CICLOPS: Cassini Imaging Central Laboratory for OPerationS
Rhea 'Rev 143' Raw Preview #4

Rhea 'Rev 143' Raw Preview #4
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  This raw, unprocessed image of Rhea was taken on January 11, 2011 and received on Earth January 12, 2011. The camera was pointing toward Rhea at approximately 955 kilometers away, and the image was taken using the CL1 and CL2 filters. The image has not been validated or calibrated. A validated/calibrated image will be archived with the Planetary Data System in 2012.

The Cassini Solstice Mission is a joint United States and European endeavor. The Jet Propulsion Laboratory, a division of the California Institute of Technology in Pasadena, manages the mission for NASA's Science Mission Directorate, Washington, D.C. The Cassini orbiter was designed, developed and assembled at JPL. The imaging team consists of scientists from the US, England, France, and Germany. The imaging operations center and team lead (Dr. C. Porco) are based at the Space Science Institute in Boulder, Colo.

For more information about the Cassini Solstice Mission visit, and

Credit: NASA/JPL/Space Science Institute
Released: January 12, 2011
Image/Caption Information

Alliance Member Comments
bruno.thiery (Jan 22, 2011 at 3:07 AM):
"I think it's the same medium-sized deep crater that is in the middle of the image "Rhea 'Rev 143' Raw Preview '3" . ":
yes it is, see also the link for the Planetary Society website (no trick under that hyperlink ;-)
There Emily Lakdawalla provides more comment on the photos, and eliminated some of the unwelcomed features in raw images.
Dragon_of_Luck_Mah_Jonng1971 (Jan 17, 2011 at 3:58 PM):
At my first glance at its small version I thought it were a view of a Rhean rift valley similar to a Dionean rift valley shown on "Dione "Rev 129" Flyby Raw Preview #3" labelled 04/08/2010 which shows a very interesting Dionean surface at very high resolution ( rotate the Dionean view by 180 degrees then it makes more sense. ) But at its full version I remarked rapidly that it's only a view of a Rhean crater looking somewhat like a rift valley at first glance because of foreshortening.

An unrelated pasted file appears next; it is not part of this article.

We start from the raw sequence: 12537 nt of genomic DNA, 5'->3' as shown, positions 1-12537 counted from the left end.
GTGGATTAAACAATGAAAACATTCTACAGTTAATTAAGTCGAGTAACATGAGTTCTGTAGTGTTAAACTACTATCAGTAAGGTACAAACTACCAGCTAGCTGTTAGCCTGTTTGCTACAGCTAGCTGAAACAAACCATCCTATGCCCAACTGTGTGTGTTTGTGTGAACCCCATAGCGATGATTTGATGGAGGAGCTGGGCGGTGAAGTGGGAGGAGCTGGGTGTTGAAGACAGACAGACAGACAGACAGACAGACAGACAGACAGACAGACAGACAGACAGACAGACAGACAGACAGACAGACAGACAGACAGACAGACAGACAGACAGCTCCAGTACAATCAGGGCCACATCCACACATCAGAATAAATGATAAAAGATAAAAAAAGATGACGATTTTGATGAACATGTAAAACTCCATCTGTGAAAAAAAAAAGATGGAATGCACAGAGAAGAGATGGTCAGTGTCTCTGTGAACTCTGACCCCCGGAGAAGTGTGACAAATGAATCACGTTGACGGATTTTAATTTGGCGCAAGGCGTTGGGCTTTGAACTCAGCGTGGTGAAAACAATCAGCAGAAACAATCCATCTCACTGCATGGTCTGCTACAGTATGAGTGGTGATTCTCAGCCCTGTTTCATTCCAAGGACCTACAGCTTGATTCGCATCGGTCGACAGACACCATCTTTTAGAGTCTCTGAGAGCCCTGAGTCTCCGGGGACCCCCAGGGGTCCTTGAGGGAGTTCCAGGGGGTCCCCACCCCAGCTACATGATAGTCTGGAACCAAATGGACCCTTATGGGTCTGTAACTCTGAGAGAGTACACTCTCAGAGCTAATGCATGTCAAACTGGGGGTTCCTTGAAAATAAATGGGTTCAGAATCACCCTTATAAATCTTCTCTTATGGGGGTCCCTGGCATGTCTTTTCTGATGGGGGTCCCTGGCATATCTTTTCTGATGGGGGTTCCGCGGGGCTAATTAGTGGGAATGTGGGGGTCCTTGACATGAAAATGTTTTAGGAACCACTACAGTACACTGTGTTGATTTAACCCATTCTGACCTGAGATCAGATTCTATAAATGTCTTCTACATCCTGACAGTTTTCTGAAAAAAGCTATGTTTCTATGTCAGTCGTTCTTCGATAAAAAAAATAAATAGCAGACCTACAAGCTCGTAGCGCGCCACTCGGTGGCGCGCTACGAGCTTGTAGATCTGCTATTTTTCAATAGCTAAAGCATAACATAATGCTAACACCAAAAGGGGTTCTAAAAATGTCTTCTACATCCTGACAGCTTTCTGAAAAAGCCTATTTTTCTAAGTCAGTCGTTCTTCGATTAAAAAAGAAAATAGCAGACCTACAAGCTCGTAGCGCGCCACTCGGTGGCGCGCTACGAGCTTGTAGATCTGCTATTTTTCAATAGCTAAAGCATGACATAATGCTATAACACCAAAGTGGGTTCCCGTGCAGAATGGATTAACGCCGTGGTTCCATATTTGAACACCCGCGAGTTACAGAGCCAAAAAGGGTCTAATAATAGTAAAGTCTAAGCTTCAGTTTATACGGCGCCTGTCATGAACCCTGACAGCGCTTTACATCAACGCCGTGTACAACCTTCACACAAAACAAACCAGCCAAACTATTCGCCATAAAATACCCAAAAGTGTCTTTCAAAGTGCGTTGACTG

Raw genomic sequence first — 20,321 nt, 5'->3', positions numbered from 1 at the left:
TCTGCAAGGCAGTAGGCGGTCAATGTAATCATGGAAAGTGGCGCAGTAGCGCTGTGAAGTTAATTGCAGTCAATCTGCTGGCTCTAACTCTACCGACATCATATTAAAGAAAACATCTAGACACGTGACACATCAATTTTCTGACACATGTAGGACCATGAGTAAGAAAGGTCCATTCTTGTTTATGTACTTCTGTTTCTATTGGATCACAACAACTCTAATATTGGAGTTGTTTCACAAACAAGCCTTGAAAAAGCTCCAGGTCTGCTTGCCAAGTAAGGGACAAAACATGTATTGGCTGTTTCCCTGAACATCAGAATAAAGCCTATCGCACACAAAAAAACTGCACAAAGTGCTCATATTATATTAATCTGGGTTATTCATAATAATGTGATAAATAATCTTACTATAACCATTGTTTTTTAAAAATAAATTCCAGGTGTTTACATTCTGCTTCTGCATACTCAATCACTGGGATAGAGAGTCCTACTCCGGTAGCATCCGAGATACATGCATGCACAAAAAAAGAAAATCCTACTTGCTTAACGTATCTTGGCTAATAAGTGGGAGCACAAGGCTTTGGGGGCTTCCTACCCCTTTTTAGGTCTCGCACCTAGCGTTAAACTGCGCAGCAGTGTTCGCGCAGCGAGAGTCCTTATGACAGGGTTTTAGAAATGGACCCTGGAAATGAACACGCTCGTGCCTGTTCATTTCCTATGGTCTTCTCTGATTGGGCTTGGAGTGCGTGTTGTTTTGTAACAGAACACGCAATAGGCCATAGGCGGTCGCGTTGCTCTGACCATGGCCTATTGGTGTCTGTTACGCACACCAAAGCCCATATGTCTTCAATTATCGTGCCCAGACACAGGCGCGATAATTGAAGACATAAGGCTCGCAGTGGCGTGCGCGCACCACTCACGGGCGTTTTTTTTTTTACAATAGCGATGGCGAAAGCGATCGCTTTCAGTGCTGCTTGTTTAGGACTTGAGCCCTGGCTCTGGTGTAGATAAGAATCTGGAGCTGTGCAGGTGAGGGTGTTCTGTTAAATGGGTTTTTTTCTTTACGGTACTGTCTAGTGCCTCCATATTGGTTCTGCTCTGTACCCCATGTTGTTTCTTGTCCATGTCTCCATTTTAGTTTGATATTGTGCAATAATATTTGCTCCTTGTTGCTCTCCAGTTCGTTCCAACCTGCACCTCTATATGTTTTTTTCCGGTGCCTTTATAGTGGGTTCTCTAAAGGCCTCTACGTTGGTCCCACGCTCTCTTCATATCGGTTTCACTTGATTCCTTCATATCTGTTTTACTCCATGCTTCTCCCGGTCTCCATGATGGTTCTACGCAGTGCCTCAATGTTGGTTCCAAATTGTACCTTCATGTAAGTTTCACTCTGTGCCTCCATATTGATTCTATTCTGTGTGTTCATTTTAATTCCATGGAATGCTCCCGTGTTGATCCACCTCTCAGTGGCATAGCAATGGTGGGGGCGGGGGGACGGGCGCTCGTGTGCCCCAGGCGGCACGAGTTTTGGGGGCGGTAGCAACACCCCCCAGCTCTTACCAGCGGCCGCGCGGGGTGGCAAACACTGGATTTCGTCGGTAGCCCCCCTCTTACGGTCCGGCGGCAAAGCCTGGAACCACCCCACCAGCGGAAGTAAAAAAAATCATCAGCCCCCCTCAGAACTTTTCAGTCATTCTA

It's still interesting because it's showing a lot of details at the crater wall and it has got a very high resolution.

I think it's the same medium-sized deep crater that is in the middle of the image "Rhea 'Rev 143' Raw Preview '3" .
Mercury_3488 (Jan 14, 2011 at 7:31 PM):
Just to say some moronic spammer has hacked into our site with Viagra ads. Please do not click on the links I have provided until this is fixed.

I hope that I can contribute more here in the not too distant future.

Carolyn, could you remove the links I provided? I can replace them after the site is fixed.

But I will say, this Rhea pass so far looks 100% successful. The imagery is perfect & it will be interesting to see if Rhea has MASCONs, Cassini certainly passed close enough & will be interesting to see more about the 'exosphere' that Rhea posseses. The dead straight faults are fascinating.

Mercury_3488 (Jan 14, 2011 at 6:33 PM):
Some more stuff here, including some curious straight faults, dead straight almost. Clearly the crust of Rhea has been under some strain & wonder of related to the Tirawa Basin impact? Several straight faults two crossing over making a large X. Very strange. Clearly Rhea has been under some tectonic strain in the past. No evidence of cryovolcanism, but faulting, certainly yes. Wonder if extentional, after the ice crust froze quickly, the interior took longer causing the crust to crack.
stowaway (Jan 13, 2011 at 6:09 PM):
Ah yes, we are seeing it "upside down" so to speak. The harder edged delineating line is the nearer rim of the crater and the ink splotches near the bottom left of center are shadows being cast by features inside the crater. If you rotate the image 90 degrees counterclockwise it makes a lot more sense.
Mercury_3488 (Jan 13, 2011 at 3:42 PM):
Some more excellent stuff here. Carolyn will know much more.

Copy & paste links.

Andrew Brown.
Mercury_3488 (Jan 13, 2011 at 3:00 PM):
Hi it's neither.

It is a highly foreshortened crater on Rhea, taken with the NAC near closest approach. Amazing imagery for sure. :) There appears to be some stiations on the crater wall, possibly icy rubble sliding to the floor of the crater which is out of view.

stowaway (Jan 13, 2011 at 1:44 PM):
The description says this is an image of Saturn? It appears the diagonal slash is a portion which has been "stretched" to give the illusion of looking straight down on this area. Either that or the picture was taken with the Escher-cam.
ultomatt (Jan 13, 2011 at 12:44 PM):
Is this the rings shadow on the surface of Rhea?